“What’s important is that you dream,” advises the 2017 Isenberg Business Leadership Awards (IBLA) honoree Earl W. Stafford ’76. “Dream not only of what is possible, but of what you consider to be improbable—and go for it,” urges the Isenberg graduate. That entails “using your success to go out and help others. It is just as important to business education as accounting or finance.”
In pursuit of those dreams, a business skill set is critical, Stafford insists. “Young people should have a basic knowledge of business. No matter who you are or what you do, you need to employ resources efficiently and effectively,” he emphasizes. Everybody, he says, gains by learning business skills. Business schools like Isenberg, then, have a crucial responsibility.
Entrepreneurship at Isenberg
At Isenberg, Stafford has walked that talk through his support for the school’s initiatives in both social and mainstream entrepreneurship. That includes working capital for Isenberg’s Berthiaume Center for Entrepreneurship, which fosters campus-wide student entrepreneurship. Stafford’s generosity also fuels social entrepreneurship through a professorship in his name.
“Mr. Stafford supports a broad range of mainstream and social entrepreneurship activities at Isenberg,” notes The Earl W. Stafford Professor in Entrepreneurial Studies, Tom Moliterno, who is also Vice Dean of the Isenberg School. “The professorship provides direct support for our annual social entrepreneurship day, my own research, the social entrepreneurship club, and a campus-level round of the international Hult Prize Challenge,”* he remarks. “In addition, his annual gift helps energize the Berthiaume Center and its mainstream entrepreneurism programs, in particular a new on-campus business accelerator that will pilot this summer. In a year’s time, the accelerator should be at full strength, housing ten student teams.”
Career Adaptation and Resilience
“We need to teach young people in business schools that there are alternatives to working in the corporate world, including entrepreneurship and nonprofit organizations,” observes Stafford. His own career has been a case in point. Twelve years after graduating from Isenberg, the entrepreneurial alumnus launched Unitech, a worldwide supplier of Multiple Integrated Laser Engagement Systems for military weapons simulations and interactive training.
Since selling the company to Lockheed Martin in 2009, Stafford has focused on two ventures. Through his privately held equity firm, the Wentworth Group, he invests in commercial, technology-focused small businesses. Through the Stafford Foundation, which he launched in 2002, he empowers people and organizations through giving that yields self-sufficiency and sustainability.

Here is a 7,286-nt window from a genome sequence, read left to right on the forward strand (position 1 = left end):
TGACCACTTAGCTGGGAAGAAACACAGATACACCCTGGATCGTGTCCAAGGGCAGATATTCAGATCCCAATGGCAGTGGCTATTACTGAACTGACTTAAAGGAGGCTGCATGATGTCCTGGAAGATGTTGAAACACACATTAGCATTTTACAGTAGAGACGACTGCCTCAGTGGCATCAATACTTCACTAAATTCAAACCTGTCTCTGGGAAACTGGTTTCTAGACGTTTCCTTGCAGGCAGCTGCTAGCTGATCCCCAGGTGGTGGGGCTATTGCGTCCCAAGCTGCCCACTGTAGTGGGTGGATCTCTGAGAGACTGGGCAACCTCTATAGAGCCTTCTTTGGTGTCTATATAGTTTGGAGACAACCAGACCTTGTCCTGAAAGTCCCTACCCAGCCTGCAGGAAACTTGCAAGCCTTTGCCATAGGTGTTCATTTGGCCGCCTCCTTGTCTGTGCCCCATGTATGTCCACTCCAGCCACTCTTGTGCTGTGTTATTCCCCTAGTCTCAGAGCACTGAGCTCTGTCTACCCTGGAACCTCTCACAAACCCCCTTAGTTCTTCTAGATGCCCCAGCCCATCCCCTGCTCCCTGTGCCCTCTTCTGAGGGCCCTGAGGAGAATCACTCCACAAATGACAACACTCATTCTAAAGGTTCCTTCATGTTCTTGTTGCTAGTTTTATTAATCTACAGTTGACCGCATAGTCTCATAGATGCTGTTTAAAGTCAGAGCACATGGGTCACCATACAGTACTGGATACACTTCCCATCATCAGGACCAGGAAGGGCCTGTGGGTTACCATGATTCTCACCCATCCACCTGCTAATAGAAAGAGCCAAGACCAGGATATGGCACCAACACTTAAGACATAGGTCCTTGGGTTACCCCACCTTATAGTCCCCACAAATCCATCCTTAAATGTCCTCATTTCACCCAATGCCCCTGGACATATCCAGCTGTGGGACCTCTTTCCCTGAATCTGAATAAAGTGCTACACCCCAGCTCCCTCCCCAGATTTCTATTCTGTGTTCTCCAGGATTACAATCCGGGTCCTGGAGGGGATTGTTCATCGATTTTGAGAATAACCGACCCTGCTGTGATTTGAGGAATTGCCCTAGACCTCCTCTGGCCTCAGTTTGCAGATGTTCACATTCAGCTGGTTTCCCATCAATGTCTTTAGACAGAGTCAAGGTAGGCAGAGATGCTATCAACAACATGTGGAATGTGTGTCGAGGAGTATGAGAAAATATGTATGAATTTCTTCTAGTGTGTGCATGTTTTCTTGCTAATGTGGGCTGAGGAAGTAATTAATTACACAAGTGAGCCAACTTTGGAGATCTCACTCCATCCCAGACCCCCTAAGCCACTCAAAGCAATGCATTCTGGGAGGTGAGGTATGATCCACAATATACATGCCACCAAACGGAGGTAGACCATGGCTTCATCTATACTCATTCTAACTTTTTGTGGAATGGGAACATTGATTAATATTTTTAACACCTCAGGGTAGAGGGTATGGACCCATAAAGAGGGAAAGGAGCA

The foundation’s Give Before You Get program partners with service organizations to involve the homeless and other at-risk populations in community service. The foundation’s Stafford Center in Burkina Faso houses 24 orphaned boys and girls. It is active in community education and church activities. And the foundation’s Doing Good project fosters volunteerism and sharing of volunteer narratives through conversation, social media, and other communication channels. Its grants to nonprofit organizations and initiatives help recipients to become self-sufficient while inspiring others.
Perhaps the foundation’s highest-profile undertaking was its People’s Inaugural Project in 2009. That initiative brought 400 disadvantaged citizens to President Obama’s inauguration, where they participated in a People’s Inaugural Ball, a prayer breakfast, luncheon, and other events.
Isenberg Roots and Branches
Stafford joined Isenberg during his twenty-year career in the military. Leveraging an Air Force scholarship, he chose UMass and Isenberg because “it was what I like to call a very large small school,” he explains. “It had all the resources I needed, but I never got lost. And I always felt that people cared about me, including my management professor, Tony Butterfield.Most people don’t want a handout; they want a hand.
“Most people don’t want a handout; they want a hand. They want dignity and respect,” emphasizes Stafford. His advice for Isenberg’s own sustainable progress: “We need to do a better job of teaching our students to be socially responsible before we let them out the door. That includes recognizing their responsibility of contributing to Isenberg’s success.”
*This year’s challenge asks student teams “to build sustainable, scalable start-up enterprises that will restore the rights and dignity of 10 million people by 2022.”